HEADLINES Published February17, 2016 By Annie Dee

Dentists Make You Sick? Dental Equipment Never Clean, Study Shows

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Oral Condition
(Photo : Scott Olson / Getty Images News) Dentists can help diagnose serious diseases through dental examination.

Even if the general conception is that dental equipment are regularly disinfected and therefore free from bacteria, a new study may belie this conception. Water lines at the dentist's office are not always completely clean, which makes the dental equipment never clean as well, the study says. 

According to a new study published in Water Research, unless there is away to ensure water lines at the dentist's office are free from bacteria all the time, dentists cannot be 100% sure too that they are using clean tools to probe their patients' mouths and teeth. EurekAlert! reported that dental equipment is specifically prone to contamination by bacteria, yeast, and other alarming microbes. The tools go in people's mouths all the time, after all. An earlier study showed that mouth is one of the dirtiest places in the world. It might contain up to around 80 million bacteria alone.

While dentists make sure their tools are disinfected and cleaned after each use, the water they use is questionable. The researchers behind the study analyzed the three disinfectants, Calbenium, Oxygenal 6, and Sterispray, utilized by certain European dentists to control biofilms in dental water to determine which one is clean. Results alarmingly showed that none of the water tested were completely free from bacteria.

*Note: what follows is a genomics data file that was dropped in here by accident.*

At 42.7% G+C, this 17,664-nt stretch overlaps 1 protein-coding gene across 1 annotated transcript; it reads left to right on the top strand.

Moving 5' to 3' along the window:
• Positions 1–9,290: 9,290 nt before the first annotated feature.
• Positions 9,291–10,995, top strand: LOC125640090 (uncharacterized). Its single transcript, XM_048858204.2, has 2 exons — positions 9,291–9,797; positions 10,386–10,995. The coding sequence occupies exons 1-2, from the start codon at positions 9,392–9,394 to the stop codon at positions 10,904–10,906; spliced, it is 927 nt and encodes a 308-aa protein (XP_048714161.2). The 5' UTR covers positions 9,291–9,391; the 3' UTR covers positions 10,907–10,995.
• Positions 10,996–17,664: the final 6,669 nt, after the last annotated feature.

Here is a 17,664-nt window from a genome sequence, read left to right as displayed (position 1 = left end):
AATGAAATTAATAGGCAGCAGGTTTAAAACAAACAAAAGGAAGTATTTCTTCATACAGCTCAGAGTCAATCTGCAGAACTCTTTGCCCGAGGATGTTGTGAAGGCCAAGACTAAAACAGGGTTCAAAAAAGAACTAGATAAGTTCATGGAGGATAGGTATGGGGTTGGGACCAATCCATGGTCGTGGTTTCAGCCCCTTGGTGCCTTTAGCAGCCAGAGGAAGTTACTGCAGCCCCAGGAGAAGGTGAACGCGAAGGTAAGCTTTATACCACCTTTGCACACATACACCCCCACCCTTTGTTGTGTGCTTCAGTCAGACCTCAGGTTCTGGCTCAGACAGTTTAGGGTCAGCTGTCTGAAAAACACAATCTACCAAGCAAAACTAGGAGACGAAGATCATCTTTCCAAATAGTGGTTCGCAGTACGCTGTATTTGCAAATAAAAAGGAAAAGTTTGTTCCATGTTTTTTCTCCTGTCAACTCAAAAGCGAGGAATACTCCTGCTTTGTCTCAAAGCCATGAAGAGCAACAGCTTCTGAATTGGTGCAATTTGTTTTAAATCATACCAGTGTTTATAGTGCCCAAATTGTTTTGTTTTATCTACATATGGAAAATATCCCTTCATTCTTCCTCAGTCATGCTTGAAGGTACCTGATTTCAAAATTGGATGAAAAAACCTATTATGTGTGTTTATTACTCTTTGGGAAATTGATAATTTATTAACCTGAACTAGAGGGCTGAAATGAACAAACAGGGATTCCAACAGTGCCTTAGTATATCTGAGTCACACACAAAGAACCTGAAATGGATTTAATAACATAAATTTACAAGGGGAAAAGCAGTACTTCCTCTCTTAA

"During dental procedures, patients and dentists can be exposed to microorganisms present in the water circulating inside dental units," the lead researcher Dr. Damien Costa, said. "Infections may occur if this potentially microbiologically contaminated water is inhaled or splashed. We wanted to determine the best way to keep dental lines clean and avoid infection."

Unfortunately, the doctor shared that their results proved that none of the disinfectants can completely eradicate bacteria, especially amoebae. "What is most worrying is that none of the disinfectants could kill the amoebae, which means they are still dangerous to patients and dentists even after water lines have been sterilized," she added. 

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